Russia’s actual stake in Syria is not massive, according to CAST. It described Russia’sarms exports to Damascus as a “significant, but far from key” 5 per cent of total arms exports last year, and characterised Tartus, Moscow’s last foreign military base outside the former USSR, as little more than a pier and a floating repair shop on loan from the Black Sea fleet.
But this is only one side of the cost-benefit equation – sure, Syria is not vital to Russian national security, but what’s Russia’s incentive not to prop it up? As both Dan Nexon and Daniel Larison* have pointed out, there’s really no cost to Russia’s foreign policy in Syria so far. As Larison says:
Russia hasn’t committed to doing anything on Assad’s behalf. At the moment, the main cost to Russia for its current position is to suffer a loss of reputation in many Arab countries, but the Russian leadership may also think that it is gaining in prestige by being one of the main international players in the crisis.
So it may be that the Kremlin believes that blocking a more aggressive international response to Syria’s conflict doesn’t cost Russia very much. In that case, preserving its limited interests in Syria gives it enough of an incentive to continue its current course until those costs increase and become unacceptable.
Nexon also notes:
Pretty much all the Kremlin needs to is block UNSC resolutions. No great power is going to inflict material harm on Russia for its stance on the issue. Most of the costs people write about — to reputation — are pretty wooly if we live in realist-materialism land.
In other words, who’s going to go to bat against a great power over a minor state’s civil war? The United States is the only country that could seriously inflict harm on Russian national security interests, and the United States is not particularly invested in Syria. Its interests at stake, in cold realist terms, are smaller in stake than Russia’s. Moscow can deter unfavorable foreign action in Syria at a far lower price than even the U.S. could impose it. Furthermore, Russia knows its cooperation is important to the U.S. on European security, nuclear issues, exit in Afghanistan, and the Iranian sanctions, and that basically all of these appear, thus far, to rank higher on U.S. foreign policy priorities (in practice if not always rhetorically) than securing Russian permission to unseat a Damascus regime Washington lacks the stomach or compelling interest to follow through on.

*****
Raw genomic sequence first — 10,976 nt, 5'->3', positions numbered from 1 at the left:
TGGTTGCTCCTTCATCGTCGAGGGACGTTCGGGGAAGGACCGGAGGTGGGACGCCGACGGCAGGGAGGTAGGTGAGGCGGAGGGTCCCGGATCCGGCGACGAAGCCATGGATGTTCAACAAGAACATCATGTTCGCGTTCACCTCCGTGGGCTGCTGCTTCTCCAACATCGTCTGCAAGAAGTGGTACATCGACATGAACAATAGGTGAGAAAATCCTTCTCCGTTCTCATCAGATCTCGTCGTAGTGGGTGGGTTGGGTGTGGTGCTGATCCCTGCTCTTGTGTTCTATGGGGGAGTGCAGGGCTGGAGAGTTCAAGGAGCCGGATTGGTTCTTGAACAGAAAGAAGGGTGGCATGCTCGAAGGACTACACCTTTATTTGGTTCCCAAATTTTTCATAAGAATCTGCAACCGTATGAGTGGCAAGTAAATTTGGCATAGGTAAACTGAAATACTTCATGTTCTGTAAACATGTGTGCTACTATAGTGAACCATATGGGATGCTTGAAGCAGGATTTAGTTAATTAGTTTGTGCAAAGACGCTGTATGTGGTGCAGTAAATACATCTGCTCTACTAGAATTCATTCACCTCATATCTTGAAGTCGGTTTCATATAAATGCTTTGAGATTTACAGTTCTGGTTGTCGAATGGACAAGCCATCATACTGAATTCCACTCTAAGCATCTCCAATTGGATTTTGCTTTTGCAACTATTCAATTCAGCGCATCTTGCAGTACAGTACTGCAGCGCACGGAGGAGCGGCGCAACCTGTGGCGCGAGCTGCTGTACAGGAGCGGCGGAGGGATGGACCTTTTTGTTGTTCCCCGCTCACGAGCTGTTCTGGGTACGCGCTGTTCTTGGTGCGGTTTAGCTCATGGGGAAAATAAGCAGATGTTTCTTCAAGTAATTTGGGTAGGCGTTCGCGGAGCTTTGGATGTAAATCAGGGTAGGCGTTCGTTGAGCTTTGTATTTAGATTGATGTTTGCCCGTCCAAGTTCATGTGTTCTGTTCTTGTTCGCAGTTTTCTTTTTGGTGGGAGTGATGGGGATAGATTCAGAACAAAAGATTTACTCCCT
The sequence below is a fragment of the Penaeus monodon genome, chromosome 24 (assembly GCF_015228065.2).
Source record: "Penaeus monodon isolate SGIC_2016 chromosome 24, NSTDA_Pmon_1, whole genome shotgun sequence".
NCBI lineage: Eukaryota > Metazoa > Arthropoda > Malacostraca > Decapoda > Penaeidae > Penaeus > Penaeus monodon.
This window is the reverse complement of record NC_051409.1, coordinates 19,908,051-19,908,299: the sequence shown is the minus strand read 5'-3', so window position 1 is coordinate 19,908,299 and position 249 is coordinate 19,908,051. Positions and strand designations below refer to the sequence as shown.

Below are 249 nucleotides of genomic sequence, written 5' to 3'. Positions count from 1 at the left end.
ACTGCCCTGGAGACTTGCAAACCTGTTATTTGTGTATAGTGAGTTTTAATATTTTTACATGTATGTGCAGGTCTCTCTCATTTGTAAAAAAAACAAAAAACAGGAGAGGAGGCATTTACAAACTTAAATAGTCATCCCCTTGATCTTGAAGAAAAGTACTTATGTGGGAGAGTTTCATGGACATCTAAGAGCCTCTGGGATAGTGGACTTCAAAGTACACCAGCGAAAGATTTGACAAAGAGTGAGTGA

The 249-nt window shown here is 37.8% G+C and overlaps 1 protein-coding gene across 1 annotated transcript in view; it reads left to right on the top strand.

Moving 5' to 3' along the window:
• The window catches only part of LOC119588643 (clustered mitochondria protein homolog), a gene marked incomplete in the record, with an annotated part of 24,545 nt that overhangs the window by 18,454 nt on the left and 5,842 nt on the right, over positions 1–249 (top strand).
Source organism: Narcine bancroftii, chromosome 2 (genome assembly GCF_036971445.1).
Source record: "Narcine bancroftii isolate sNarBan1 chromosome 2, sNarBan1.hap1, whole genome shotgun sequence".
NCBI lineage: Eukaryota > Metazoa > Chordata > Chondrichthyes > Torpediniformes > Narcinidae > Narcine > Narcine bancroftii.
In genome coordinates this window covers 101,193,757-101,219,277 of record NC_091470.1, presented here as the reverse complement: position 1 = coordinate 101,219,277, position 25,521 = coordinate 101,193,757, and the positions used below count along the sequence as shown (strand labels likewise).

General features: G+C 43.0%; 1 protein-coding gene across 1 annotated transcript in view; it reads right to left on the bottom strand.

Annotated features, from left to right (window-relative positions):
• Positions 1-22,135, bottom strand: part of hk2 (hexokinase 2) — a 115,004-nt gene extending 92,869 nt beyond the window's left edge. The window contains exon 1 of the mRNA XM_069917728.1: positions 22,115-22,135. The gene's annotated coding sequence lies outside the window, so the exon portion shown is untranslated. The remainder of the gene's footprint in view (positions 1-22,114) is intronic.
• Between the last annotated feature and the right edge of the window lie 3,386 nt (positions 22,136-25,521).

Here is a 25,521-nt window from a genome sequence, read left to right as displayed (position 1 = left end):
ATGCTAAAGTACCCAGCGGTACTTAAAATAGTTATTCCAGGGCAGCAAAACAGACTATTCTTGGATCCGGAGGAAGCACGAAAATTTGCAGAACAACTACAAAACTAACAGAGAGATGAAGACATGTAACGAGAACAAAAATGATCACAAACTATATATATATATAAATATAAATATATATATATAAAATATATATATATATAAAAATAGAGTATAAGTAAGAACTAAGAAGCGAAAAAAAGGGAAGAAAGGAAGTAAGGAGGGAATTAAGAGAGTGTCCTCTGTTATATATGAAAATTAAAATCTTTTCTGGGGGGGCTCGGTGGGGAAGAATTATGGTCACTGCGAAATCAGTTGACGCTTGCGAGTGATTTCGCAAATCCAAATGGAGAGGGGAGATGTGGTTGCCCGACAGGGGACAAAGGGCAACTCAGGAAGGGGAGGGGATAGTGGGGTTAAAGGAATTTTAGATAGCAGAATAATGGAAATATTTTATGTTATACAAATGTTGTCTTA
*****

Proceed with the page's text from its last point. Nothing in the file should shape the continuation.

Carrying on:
As both Larison and Nexon also note, though, there’s also a more sophisticated conception of realism which includes significant normative components that dovetail and reinforce the logic and mechanisms of realpolitik. Russian realism is premised on maintaining a system of sovereign states and rules of spheres of influence, opposing humanitarian intervention, and constraining the actions of the global hegemon. As Nexon notes:
We could characterize these motivations as “emotional” or “identity-based” or whatever…. The fact is that they form a coherent, realist, approach to foreign policy. Being a “great power” — and being recognized as such via these trappings — directly enhances international influence, territorial security, and other power-political imperatives.